Publication Date: 1 September 2018
Genre: English Cozy Mystery
Just then, Oliver returned with a new stick. Just as
quickly, the man yanked it out of Oliver’s mouth and
pitched it out of sight. The fog hung a tad lower, cloaking
everything in the near distance. Clueless, Oliver took off,
this time heading south toward the far reaches of the
meadow where the ground sloped down again, falling
away to the Village Green.
The point man’s eyes hardened as more droplets ran
down his face. “Look, I appreciate how you’re jerking me
around and how you don’t back down even though we’re
alone up here. So seeing you’re about to go futzing off to
England and we’re both pressed for time, how about
getting off it while I maybe do something for you?”
Oliver returned stick-less as the drizzle picked up.
Tired of this game, Emily said, “Okay, mister, let’s have it.”
“Okay. We’re talking here about ratcheting the grand list—
lower taxes, new fire trucks, snow plows, and all the
infrastructure la-di-da. So talk to me. Give me the skinny
on this Cooper guy before things get outta hand.”
Getting testier by the minute, Emily gave him nothing.
“What do you think, I got nothing better to do? Here, you
want my card? Will that do it for you?” He no sooner
reached for his wallet when a cell phone jangled. He put
the wallet away, pulled his cell out of his outer pocket, and
turned his back.
The man’s raspy voice cut off the protests at the other end.
“Okay, okay, I hear you. Yeah, yeah, I’ll take care of it. I
set it up, didn’t I?”
Muffling his voice, he walked further away. The only
other words Emily could make out were, “All right, already. I
gotcha. Right away.”
“Great reception up here,” he said, returning. “Another plus.
Think about it. A hundred and twenty townhouses that
can’t miss no matter what. Toss in a clubhouse, pools,
recreation facilities, and whatever.” Fumbling inside his
raincoat, he pulled out a brochure. “Twenty-two exterior
looks, and that’s for openers. They got lawyers, experts,
and an eye to grab up enough land to keep ’em going for
the next twenty years.”
“I’m still waiting for an answer. What exactly are you up to?”
His cocky grin slid away. “Well, I ain’t waiting no more.”
With that, he turned on his heels and scurried across the
waist-high grass that could accommodate anything the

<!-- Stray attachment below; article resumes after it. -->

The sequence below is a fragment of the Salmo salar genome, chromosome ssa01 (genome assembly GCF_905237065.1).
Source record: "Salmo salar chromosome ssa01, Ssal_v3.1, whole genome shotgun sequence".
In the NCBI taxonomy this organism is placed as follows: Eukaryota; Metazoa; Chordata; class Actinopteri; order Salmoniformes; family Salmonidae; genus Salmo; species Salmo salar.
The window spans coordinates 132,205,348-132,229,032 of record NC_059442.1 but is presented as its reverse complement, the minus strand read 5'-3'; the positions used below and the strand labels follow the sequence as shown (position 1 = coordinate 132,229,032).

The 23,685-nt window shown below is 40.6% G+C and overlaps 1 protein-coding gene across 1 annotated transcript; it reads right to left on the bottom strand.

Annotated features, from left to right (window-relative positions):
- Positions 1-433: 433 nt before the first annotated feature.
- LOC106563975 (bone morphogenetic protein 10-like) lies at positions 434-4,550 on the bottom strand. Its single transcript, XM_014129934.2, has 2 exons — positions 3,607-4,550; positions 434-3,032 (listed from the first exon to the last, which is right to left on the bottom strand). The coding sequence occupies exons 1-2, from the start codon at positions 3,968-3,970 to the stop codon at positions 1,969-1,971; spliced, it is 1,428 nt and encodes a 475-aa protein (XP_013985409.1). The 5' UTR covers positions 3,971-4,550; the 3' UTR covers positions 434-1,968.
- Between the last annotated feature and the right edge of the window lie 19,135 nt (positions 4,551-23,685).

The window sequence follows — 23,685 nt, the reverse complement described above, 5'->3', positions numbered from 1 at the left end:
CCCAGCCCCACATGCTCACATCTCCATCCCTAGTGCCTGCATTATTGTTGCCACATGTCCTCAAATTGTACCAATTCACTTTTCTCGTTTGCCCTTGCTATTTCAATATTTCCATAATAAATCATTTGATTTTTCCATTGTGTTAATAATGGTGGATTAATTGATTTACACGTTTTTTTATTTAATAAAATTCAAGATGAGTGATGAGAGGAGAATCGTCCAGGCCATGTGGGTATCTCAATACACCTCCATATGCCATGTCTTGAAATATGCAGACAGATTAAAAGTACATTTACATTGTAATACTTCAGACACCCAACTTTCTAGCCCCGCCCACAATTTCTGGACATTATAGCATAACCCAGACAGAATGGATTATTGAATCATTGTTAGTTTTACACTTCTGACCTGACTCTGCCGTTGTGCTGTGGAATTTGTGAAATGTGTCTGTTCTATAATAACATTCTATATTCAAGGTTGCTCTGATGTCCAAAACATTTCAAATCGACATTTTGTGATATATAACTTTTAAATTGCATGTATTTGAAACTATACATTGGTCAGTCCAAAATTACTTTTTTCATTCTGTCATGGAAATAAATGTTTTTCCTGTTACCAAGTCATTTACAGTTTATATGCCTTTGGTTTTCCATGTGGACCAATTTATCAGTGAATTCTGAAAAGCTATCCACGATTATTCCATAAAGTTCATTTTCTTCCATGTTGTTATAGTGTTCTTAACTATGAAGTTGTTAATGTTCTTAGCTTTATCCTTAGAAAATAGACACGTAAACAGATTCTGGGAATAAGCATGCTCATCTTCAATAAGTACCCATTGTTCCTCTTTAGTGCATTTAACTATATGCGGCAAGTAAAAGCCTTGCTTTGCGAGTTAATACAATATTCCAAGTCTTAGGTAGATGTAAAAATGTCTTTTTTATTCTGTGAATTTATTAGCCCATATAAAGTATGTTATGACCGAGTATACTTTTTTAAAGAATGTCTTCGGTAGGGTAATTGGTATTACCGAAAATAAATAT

GDC could come up with.
“Hold it,” Emily said.
“Look, I’m under the gun, gotta step on it. Besides, I’ve had
it up to here with the wet and the turkeys and the attitude.
“And what’s your name anyway?”
The raspy voice called back as it tailed off in the gauzy
whiteness. “Doc! Okay? Just make it Doc!”
Emily held still. As her old soccer coach used to point out,
one of her failings was confusing motion with action. But
how could she ignore his threatening words in that harsh,
Lower East Side tone? Before I make my move . . . things
get out of hand . . . I’ll take care of it right away . . . I set it
up, didn’t I?
There was something else, come to think of it. A few days ago, when she’d returned from her latest tour, apparently a hot plate had been left on that almost burned down Chris’s greenhouse. Something bothersome about the incident, but she couldn’t put her finger on it. All she knew was that something was wrong.
Emily headed back to the crest of the trail with Oliver in
tow. She worked her way down, dodging the glistening
roots, tightening her hood as the water dripped from the
overarching branches. She reached the bottom just as
Will’s red pickup pulled into the driveway. The second his
lanky form appeared out of the cab, Oliver leaped up and
smeared Will’s Levi’s jacket with his muddy paws, spun
around, and smashed through the hinged flap of the back
As laid-back as ever, even though the rain was pelting his
face, Will said, “What was that all about? On, no, don’t tell
me. Did he take off again?”
Emily ducked under the overhang of the cottage. “Sorry,
I’ve got something I’ve got to look into.”
Will shrugged and ambled over to the B&B. Calling
across the yard, he asked, “Sure you don’t want some hot
coffee and an omelet? I can do it with chili or asparagus.”
At any other time, she would have liked nothing better
than to take a break and find out how his work was going.
She’d only known him for a short while, dropped in for
coffee once or twice, and he couldn’t be that much older,
maybe in his mid-thirties, and you never know. But at this
moment, that was out of the question.